Chryssy Hunter

‘Sex and gender, sex/gender or sexgender: a politics of embodiment and identity in a neoliberal age.’

Abstract

I propose that any distinction between sex and gender which rests on a nature/culture distinction is increasingly difficult to sustain (Moi 2001). That in a post-industrial world where embodification narratives of some trans* and non-trans* identified people alike are complex, where borderlines are increasingly crossed and blurred (Davy 2011, Preciado 2013) biological sex cannot be cleanly demarcated into two oppositional categories (Fausto-Sterling 2000). This therefore disallows a meaningful mirroring binary categorisation of people’s gender. That both non-binary embodifications and identities exist and are proliferating and that they exist in complex, rather than necessary binary interconnectivity, makes categorical distinction along a sex/gender axis no longer either possible or politically useful.

Discrimination however still exists and that femininely presenting and identifying people are more discriminated against than male identifying is also evidentially true. That this rubric doesn’t take account of the erasure of narratives of gender-neutral/genderqueer presenting and identifying people serves to emphasise the complexity of current sexgender discourses.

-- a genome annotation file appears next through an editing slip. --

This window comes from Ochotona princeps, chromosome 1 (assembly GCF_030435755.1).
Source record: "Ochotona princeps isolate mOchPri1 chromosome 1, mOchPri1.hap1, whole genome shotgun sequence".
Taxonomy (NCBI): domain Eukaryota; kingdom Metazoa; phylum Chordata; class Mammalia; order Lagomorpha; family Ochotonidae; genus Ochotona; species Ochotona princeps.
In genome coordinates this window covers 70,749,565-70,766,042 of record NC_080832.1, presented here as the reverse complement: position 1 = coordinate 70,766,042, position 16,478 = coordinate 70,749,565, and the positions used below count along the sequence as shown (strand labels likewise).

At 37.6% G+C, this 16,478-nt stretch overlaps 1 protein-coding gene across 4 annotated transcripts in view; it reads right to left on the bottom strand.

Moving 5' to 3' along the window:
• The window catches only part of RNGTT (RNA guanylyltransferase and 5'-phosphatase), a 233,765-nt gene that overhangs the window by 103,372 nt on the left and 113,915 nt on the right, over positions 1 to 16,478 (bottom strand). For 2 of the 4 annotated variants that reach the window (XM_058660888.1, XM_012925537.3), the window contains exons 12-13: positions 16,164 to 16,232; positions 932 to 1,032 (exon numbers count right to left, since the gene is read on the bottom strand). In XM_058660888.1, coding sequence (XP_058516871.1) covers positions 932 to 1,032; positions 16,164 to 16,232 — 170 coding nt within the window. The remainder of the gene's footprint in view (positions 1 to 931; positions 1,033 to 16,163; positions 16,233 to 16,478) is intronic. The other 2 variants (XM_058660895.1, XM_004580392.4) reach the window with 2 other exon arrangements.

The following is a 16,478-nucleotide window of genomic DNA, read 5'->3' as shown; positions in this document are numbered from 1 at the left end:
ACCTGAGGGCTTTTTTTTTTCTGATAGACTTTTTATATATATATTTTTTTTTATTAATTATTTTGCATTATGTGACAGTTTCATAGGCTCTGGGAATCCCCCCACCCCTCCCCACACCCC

In a neoliberal context which requires inequality and reifies formal hollow diversities, (Winnubst 2012) I contend that rejection of a distinction between sex and gender facilitates a re-examination of how discrimination and oppression operate intersectionally on trans* and gender non-conforming people. Further that consideration of this in a neo-liberalépistèmé with a focus onindividual lived experience as represented by an individual’s relationship to productivity conceptualised as homo oeconomicus (Lemke 2001) illuminates that exclusion and inclusion are now operating differently and need to be reconsidered from alternative socioeconomic perspectives.

Biography

Chryssy Hunter is a PhD student in the Faculty of Social Science and the Humanities at London Metropolitan University.

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